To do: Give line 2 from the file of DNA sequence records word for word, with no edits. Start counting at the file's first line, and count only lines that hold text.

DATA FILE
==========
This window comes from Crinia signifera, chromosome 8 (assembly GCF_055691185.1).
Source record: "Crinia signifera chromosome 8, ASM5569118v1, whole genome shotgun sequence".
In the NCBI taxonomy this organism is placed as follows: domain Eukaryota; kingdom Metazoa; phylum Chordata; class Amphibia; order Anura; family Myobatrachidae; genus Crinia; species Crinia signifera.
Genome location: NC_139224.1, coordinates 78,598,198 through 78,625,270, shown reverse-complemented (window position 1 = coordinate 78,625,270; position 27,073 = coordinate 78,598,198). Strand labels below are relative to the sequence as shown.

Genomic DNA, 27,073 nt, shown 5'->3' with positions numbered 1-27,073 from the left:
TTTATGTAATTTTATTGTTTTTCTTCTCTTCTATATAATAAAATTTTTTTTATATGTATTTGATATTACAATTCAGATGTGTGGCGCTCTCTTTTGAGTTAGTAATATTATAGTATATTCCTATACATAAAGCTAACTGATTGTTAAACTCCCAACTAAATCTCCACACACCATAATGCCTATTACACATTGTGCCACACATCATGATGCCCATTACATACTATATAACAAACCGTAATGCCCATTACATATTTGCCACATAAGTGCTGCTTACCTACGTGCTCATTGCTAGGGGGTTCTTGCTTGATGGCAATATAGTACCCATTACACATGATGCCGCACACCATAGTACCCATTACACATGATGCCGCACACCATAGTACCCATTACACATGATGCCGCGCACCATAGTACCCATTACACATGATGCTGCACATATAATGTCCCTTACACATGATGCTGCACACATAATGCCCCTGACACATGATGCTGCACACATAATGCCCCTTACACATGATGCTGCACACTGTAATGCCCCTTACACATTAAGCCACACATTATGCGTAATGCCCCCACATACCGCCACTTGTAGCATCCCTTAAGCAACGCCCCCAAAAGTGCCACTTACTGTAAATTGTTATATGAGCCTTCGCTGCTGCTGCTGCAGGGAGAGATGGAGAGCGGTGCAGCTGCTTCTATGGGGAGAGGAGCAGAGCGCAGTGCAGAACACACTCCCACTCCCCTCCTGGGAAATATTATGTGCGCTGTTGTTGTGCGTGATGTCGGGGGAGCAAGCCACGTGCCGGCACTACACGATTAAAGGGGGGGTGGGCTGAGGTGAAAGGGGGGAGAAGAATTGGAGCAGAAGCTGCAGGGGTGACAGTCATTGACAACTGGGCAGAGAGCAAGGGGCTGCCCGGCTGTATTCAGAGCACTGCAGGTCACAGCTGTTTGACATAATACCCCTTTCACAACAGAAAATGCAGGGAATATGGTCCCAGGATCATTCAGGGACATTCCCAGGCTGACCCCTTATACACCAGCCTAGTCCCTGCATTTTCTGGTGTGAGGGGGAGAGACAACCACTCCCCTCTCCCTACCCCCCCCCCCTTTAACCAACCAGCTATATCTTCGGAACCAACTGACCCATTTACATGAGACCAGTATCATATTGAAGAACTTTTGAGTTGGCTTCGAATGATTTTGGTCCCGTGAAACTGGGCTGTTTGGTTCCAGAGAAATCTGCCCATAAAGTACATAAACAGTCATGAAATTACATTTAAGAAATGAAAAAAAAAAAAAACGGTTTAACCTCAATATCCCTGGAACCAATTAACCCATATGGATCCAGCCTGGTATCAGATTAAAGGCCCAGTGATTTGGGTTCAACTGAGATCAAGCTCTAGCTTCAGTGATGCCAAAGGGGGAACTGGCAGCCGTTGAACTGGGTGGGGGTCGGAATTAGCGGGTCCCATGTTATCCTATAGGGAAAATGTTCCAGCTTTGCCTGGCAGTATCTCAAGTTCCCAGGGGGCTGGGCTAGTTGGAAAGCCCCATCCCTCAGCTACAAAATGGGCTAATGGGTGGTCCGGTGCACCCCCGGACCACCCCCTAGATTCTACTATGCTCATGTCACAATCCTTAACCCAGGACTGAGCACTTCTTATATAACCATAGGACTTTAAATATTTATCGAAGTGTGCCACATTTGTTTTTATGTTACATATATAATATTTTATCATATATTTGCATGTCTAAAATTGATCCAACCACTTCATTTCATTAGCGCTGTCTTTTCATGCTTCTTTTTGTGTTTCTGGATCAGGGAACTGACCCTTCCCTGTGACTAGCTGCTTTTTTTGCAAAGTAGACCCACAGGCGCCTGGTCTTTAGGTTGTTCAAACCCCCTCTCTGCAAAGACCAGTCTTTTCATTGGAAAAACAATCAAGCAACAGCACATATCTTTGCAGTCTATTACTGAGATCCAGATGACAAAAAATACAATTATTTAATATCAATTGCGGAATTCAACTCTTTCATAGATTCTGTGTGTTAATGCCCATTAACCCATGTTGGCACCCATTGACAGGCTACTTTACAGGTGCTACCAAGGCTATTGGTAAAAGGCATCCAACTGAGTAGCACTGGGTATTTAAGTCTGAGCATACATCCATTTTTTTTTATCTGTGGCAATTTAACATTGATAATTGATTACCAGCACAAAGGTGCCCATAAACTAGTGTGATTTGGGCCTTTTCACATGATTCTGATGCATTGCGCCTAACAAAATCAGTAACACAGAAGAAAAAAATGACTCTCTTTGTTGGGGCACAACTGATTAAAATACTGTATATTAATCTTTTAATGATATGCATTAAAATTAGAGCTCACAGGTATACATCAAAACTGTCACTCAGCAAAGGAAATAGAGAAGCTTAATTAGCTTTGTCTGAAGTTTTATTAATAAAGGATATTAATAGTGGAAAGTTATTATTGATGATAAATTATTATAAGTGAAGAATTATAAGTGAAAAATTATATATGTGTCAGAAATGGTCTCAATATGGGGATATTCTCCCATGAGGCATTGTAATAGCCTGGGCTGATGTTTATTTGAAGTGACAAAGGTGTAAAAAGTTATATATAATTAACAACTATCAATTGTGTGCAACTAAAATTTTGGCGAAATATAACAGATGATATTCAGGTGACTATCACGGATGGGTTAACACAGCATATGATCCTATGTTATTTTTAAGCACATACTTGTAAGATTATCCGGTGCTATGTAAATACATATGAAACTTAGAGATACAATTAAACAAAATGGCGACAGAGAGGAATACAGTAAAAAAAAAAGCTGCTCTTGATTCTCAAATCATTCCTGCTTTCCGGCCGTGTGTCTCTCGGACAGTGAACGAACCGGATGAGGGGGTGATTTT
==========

Source record: "Crinia signifera chromosome 8, ASM5569118v1, whole genome shotgun sequence".